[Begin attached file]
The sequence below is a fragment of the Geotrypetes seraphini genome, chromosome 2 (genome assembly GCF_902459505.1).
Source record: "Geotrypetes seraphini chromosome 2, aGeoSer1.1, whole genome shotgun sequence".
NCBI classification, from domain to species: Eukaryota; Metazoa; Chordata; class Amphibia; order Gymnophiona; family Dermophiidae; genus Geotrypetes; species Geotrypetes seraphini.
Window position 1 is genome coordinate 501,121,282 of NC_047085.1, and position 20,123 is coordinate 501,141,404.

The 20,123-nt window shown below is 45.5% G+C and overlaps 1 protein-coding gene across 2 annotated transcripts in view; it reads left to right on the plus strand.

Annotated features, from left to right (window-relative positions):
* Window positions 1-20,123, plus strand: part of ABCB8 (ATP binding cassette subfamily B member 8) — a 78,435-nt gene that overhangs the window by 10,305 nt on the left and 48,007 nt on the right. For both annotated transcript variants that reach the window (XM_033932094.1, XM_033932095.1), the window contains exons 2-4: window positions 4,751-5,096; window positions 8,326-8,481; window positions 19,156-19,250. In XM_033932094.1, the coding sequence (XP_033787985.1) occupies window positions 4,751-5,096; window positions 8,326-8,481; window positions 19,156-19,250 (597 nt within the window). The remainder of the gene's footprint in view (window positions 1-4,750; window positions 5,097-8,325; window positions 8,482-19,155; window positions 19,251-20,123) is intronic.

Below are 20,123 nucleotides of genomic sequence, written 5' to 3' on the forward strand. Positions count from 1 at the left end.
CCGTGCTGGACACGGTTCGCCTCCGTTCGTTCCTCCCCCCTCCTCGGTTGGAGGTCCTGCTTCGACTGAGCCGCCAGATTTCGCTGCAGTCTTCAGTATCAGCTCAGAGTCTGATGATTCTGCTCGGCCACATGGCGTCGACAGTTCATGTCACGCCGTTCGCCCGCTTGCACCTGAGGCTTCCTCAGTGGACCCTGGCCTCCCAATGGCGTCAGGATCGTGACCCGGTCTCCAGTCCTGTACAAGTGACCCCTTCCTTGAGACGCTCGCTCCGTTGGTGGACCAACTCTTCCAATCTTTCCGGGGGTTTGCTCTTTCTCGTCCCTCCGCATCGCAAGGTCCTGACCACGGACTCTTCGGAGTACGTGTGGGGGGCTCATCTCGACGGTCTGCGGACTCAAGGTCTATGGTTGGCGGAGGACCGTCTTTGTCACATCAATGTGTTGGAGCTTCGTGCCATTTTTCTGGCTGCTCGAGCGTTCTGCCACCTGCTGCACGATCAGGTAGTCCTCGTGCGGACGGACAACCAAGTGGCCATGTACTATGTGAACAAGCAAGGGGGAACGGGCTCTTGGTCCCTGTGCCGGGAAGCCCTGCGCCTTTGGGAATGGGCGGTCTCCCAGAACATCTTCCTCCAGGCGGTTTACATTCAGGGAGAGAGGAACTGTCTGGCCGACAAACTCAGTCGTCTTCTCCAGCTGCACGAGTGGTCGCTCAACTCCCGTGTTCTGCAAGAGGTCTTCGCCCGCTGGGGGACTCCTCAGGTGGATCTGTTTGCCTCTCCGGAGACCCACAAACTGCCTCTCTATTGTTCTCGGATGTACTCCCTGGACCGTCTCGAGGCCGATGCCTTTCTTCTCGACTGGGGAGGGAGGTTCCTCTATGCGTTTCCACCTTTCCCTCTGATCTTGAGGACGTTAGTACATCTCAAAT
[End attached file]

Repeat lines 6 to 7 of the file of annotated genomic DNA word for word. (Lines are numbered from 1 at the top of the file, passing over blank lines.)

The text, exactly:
Annotated features, from left to right (window-relative positions):
* Window positions 1-20,123, plus strand: part of ABCB8 (ATP binding cassette subfamily B member 8) — a 78,435-nt gene that overhangs the window by 10,305 nt on the left and 48,007 nt on the right. For both annotated transcript variants that reach the window (XM_033932094.1, XM_033932095.1), the window contains exons 2-4: window positions 4,751-5,096; window positions 8,326-8,481; window positions 19,156-19,250. In XM_033932094.1, the coding sequence (XP_033787985.1) occupies window positions 4,751-5,096; window positions 8,326-8,481; window positions 19,156-19,250 (597 nt within the window). The remainder of the gene's footprint in view (window positions 1-4,750; window positions 5,097-8,325; window positions 8,482-19,155; window positions 19,251-20,123) is intronic.